Sunset over HakodateThe most important thing I have learnt about Japanese life so far is that it’s probably not a good idea to try to ride a fairly old “mama-chari” (or bicycle with a neat little basket on the front) around in the snow. Especially if you haven’t ridden a bicycle since you were 10 years old. The result could be that you find yourself upside down in a bush, with snow all over you, your food shopping strewn along the path, and your bicycle 5 feet away, wondering exactly how you actually ended up there. Not that this happened to me or anything. Just a story I heard.

Luckily (or unluckily?) the girl who was studying here before left me her bicycle so I have a way to get around. And the best thing about it is that it now only takes me a short 15 minute bike ride to get to uni. As long as there are no accidents along the way of course. It sure beats the one and half hour commute I was taking back home! Yeah, that’s right, I have started uni classes again…I shouldn’t really complain, I mean at least I have something to do now. Hakodate University of EducationIt was nice to have a full 4 months off though, and actually they’re not that bad, but they’re still uni classes. They started last Monday and I have to go everyday, although only for a couple of hours each day.

I have to take four different Japanese language classes, with different teachers and different content. A speaking class, a grammar and vocabulary class, a newspaper reading class and a class where we interpret surveys and other statistics and do presentations. They’re not too easy but not that difficult either, the hardest part is when I don’t understand something and the teacher explains it to me in Japanese. I keep telling myself that in the long run this will be beneficial, but right now it’s just frustrating. Especially because when the other Chinese students (Kuang and Ro) I study with don’t understand, the teacher writes the kanji (Chinese characters) on the board and they get it straight away.

I also attend a class with 2nd year students on teaching English to primary school students. The class is taught in Japanese but the people who take it do English as their major so they can speak some. The teacher Japanese classhas excellent English though, so he can explain something to me when I don’t get it. My first lesson in this class I had to introduce myself in front of the whole lecture room and take questions from the students, in Japanese, and it wasn’t until I sat down that I realized I wasn’t in the least bit nervous throughout! That’s a big step for me. I’m not a fan of public speaking at all, and in a foreign language is even worse, but I think I did a pretty good job of answering the questions. I’m quite proud of myself! I suppose spending a year in a different country by yourself is a good way to boost your confidence. Actually, there’s a speech competition for foreigners at the youth centre where I go coming up so I might just join it, while I have the confidence to join!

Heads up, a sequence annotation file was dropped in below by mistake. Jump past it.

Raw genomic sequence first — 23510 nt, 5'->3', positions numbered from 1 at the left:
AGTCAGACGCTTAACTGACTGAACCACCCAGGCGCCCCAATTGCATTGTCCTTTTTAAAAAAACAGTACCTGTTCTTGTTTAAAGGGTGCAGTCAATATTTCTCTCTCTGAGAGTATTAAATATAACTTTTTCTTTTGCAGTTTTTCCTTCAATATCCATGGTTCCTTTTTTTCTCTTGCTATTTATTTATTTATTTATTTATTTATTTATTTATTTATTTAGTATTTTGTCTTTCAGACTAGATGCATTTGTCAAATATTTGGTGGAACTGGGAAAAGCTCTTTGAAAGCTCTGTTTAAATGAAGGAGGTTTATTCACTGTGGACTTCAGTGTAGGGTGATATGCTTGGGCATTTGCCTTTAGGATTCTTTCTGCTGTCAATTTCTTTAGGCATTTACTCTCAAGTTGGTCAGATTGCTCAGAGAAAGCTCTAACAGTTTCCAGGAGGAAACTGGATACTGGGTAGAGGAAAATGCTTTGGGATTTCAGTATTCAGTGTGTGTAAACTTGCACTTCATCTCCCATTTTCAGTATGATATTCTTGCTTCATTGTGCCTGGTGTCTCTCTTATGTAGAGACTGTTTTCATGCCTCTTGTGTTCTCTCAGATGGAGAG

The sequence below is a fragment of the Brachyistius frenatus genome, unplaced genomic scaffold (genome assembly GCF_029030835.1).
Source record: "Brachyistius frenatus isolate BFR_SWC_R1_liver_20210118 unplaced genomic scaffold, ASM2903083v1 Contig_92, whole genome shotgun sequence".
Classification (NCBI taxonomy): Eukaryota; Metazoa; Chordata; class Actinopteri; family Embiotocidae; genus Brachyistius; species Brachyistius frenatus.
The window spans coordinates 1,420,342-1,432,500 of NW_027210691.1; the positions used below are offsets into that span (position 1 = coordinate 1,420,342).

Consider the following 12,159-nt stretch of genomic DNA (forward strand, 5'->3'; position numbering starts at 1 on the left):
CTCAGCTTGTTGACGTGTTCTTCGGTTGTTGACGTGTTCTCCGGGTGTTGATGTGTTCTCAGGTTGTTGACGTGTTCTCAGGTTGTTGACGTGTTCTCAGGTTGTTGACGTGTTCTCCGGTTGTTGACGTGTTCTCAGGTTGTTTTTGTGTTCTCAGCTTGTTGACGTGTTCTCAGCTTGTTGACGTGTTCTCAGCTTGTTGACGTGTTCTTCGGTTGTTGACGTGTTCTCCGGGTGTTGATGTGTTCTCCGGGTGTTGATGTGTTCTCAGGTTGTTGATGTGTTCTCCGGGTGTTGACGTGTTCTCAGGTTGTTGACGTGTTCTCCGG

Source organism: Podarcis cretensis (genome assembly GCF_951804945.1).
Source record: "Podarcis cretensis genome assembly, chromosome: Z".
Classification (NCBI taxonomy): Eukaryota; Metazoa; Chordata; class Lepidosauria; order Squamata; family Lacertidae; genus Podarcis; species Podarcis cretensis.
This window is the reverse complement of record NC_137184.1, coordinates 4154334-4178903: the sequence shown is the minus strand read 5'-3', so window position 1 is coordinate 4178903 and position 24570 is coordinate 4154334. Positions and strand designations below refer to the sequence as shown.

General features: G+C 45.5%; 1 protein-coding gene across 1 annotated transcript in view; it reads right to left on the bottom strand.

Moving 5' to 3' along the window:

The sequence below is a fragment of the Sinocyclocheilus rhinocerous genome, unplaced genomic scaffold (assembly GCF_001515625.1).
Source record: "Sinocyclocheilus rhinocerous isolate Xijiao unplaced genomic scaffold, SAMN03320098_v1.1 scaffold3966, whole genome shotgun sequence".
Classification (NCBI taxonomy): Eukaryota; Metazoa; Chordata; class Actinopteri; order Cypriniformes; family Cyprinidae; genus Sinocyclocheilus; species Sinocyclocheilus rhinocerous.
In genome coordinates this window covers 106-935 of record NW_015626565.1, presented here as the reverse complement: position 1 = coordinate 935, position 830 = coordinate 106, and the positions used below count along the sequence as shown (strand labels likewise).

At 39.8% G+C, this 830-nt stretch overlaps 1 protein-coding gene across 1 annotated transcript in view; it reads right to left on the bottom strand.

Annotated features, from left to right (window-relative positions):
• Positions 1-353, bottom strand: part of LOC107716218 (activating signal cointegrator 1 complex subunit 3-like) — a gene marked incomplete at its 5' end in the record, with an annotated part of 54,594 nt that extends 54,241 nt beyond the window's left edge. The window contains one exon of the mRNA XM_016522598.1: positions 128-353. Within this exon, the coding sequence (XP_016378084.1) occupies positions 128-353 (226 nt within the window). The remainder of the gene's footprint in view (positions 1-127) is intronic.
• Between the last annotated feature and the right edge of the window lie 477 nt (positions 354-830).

The other classes I take are culture related. I do traditional Japanese pottery two times a week, and it’s really quite hard to get the hang of! In our first lesson we learnt how to knead the clay properly; we had to do in a special way so that you Calligraphy classmake this flower shape. In the second lesson our teacher made us spend the whole 3 hours perfecting this “skill”. Needless to say my shoulders and hands were very sore after! And it wasn’t until the last 5 minutes that I actually got the hang of it, and I’ve probably forgotten by now too! Who would have thought that kneading some clay would be so tough? We do this class with 4th year students, who naturally are very good because they’ve been doing it for the past three years. I promised myself that I will come away from this year with at least something that I’ve made though!!

I also take calligraphy lessons. Like I said the other two girls who I study with are Chinese so they learnt how to do this when they were little, so once again I have the disadvantage here. My technique severely needs work! My teacher tells me that it should feel quite meditative, but all I seem to be able to feel is frustrated that my lines are not as fluid as everyone else’s. Hopefully by the end of the year I’ll be better.